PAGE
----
Wednesday, May 25, 2011

museum of printing

As part of the content development process for New England Day Trips At Hand, I visited The Museum of Printing in North Andover on Friday.

The Museum of Printing
The museum tells the story of producing printed documents starting with hand-set individual foundry type and ranging through mechanized hot-metal typesetting, offset printing, and computerized photo typesetters, where Massachusetts high-tech companies played a dominant role. The Merrimack Valley was actually a hotbed of innovation in computer typesetting at one point. Who knew?

an early press
There were lots of artifacts of 30+ year old computer technology related to typesetting. I didn't know I'd see one of those old removable disk packs in a museum of printing.  This one holds about 300MB. The micro-SD card in my phone holds more than 6 of these giant things.  I told the guide and the other visitors a story of lugging an RP06 pack the length and depth of The Mill one night when I had standalone time on a marketing machine in the fishbowl, when I was trying to reproduce a bug. Imagine carrying one of these things up and down 5 flights of stairs.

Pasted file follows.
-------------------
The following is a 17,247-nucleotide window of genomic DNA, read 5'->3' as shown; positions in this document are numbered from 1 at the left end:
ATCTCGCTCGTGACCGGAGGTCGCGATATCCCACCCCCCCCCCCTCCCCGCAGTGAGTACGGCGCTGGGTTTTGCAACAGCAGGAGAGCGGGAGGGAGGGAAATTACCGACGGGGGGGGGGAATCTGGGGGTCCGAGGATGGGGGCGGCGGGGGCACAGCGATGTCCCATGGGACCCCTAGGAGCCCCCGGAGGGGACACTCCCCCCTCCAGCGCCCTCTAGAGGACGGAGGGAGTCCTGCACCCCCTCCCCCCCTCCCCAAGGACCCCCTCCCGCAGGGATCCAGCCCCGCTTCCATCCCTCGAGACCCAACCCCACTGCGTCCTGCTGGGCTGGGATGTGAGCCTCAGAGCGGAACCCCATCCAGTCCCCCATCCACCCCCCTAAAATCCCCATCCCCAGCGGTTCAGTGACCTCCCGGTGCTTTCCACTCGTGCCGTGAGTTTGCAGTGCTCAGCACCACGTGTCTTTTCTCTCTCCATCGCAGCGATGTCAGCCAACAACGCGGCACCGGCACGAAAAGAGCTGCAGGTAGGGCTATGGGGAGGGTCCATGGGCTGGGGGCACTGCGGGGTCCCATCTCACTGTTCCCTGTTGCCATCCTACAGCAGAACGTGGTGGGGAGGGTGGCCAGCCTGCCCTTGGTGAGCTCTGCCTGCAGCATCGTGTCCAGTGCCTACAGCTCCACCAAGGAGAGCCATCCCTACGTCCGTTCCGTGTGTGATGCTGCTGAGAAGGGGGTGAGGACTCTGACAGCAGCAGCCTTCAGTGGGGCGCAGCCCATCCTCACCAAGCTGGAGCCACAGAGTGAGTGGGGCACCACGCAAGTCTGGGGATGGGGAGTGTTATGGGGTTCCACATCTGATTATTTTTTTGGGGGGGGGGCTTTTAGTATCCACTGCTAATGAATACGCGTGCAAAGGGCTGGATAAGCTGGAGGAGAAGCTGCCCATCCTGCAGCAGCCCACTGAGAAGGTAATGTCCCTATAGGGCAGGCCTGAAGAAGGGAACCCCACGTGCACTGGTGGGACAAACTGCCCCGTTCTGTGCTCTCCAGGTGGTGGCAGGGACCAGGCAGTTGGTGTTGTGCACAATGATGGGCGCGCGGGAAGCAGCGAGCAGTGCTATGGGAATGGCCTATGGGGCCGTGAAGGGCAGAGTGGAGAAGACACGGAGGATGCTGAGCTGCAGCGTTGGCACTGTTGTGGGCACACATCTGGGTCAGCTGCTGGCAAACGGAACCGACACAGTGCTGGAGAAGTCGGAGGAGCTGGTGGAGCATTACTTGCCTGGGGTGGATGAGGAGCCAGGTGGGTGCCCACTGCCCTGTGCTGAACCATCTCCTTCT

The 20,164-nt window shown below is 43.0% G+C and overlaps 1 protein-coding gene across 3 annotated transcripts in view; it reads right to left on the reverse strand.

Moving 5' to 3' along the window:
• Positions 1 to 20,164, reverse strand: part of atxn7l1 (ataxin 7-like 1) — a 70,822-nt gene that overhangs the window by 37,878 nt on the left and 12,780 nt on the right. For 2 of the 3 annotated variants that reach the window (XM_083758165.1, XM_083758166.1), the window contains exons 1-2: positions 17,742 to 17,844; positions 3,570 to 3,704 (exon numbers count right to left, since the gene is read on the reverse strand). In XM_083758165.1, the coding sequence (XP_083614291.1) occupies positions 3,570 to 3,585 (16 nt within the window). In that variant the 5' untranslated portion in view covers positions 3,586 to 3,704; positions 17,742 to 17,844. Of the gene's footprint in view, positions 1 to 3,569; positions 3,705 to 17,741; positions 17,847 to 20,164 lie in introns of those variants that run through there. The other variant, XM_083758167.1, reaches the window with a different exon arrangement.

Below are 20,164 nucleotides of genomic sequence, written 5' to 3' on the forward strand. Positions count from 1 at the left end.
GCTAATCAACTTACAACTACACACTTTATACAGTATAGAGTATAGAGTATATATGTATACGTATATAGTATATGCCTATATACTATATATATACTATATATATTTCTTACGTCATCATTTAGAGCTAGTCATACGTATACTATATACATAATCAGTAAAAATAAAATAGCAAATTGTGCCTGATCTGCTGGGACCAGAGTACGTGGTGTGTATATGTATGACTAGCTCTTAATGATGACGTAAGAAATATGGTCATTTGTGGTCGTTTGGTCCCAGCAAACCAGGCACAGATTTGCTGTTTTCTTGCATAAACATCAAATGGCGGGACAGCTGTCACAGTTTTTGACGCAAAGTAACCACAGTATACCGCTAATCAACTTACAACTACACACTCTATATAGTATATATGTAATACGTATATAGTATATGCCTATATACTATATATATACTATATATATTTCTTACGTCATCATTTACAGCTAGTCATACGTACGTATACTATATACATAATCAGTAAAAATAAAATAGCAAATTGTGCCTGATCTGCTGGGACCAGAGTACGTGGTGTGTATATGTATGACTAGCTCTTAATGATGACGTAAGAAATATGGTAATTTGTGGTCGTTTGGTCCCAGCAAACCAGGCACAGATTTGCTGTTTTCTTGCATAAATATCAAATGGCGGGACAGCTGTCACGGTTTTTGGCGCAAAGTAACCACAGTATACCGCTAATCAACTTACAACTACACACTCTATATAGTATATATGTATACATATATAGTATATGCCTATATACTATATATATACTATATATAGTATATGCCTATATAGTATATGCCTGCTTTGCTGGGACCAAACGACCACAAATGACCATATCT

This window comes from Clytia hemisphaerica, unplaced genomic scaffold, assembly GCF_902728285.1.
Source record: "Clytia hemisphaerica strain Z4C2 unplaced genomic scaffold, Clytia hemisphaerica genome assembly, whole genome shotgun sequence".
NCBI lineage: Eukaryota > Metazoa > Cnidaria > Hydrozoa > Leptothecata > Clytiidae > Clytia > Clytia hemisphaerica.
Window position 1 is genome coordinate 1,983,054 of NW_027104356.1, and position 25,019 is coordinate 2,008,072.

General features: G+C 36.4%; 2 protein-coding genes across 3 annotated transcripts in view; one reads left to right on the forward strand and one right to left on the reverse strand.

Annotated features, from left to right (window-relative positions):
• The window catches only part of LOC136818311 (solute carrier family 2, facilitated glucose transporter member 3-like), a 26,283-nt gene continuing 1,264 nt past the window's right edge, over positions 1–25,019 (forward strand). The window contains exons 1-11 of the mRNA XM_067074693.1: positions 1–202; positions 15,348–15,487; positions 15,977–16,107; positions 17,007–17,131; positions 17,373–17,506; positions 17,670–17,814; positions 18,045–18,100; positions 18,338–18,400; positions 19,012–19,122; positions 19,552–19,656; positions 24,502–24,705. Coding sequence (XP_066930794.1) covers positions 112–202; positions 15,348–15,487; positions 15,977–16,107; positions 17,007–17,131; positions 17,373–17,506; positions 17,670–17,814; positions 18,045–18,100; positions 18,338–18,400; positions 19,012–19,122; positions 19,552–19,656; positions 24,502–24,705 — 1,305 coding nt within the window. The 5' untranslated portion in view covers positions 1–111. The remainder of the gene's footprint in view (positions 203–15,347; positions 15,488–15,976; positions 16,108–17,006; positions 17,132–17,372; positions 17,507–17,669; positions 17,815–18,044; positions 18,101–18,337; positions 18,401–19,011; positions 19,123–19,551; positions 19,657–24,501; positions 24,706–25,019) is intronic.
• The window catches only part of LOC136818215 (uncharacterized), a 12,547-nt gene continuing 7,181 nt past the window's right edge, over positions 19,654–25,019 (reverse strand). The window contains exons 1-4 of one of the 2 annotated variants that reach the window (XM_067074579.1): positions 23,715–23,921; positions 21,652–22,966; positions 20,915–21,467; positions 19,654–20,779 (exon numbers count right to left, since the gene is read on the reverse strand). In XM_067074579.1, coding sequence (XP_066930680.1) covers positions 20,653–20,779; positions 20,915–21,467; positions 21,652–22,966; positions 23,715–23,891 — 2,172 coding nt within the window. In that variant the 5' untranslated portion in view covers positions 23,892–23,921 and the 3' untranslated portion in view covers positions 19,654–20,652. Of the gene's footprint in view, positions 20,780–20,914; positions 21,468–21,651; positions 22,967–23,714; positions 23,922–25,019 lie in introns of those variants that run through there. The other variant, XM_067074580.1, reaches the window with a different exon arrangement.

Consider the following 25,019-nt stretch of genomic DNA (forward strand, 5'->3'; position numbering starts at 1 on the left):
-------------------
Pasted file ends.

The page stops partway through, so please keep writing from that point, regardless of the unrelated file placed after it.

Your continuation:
disk drive and removable disk pack
I posted some of these pictures on Facebook and got lots of comments from tech writer colleagues who remembered the print days.  That's when it dawned on me that back then content development was separate from production, kind of like the  division between writing and information architecture in the DITA model -- a schism, so to speak, sort of similar to the schism mentioned in  Sarah O'Keefe's predictions for 2011 back in January.
Interestingly enough, the museum had a copy of QuarkExpress in the old cardboard box with the old Quark logo, but they didn't have FrameMaker or (gasp, shudder) Interleaf. Given that FrameMaker is celebrating its 25th anniversary this year, you'd think it would be a museum piece by now.

With the smart phone projected to be the primary means of content delivery real soon now, it will be interesting to see if content development and content delivery become two separate specialties like writing and printing were in the olden days.

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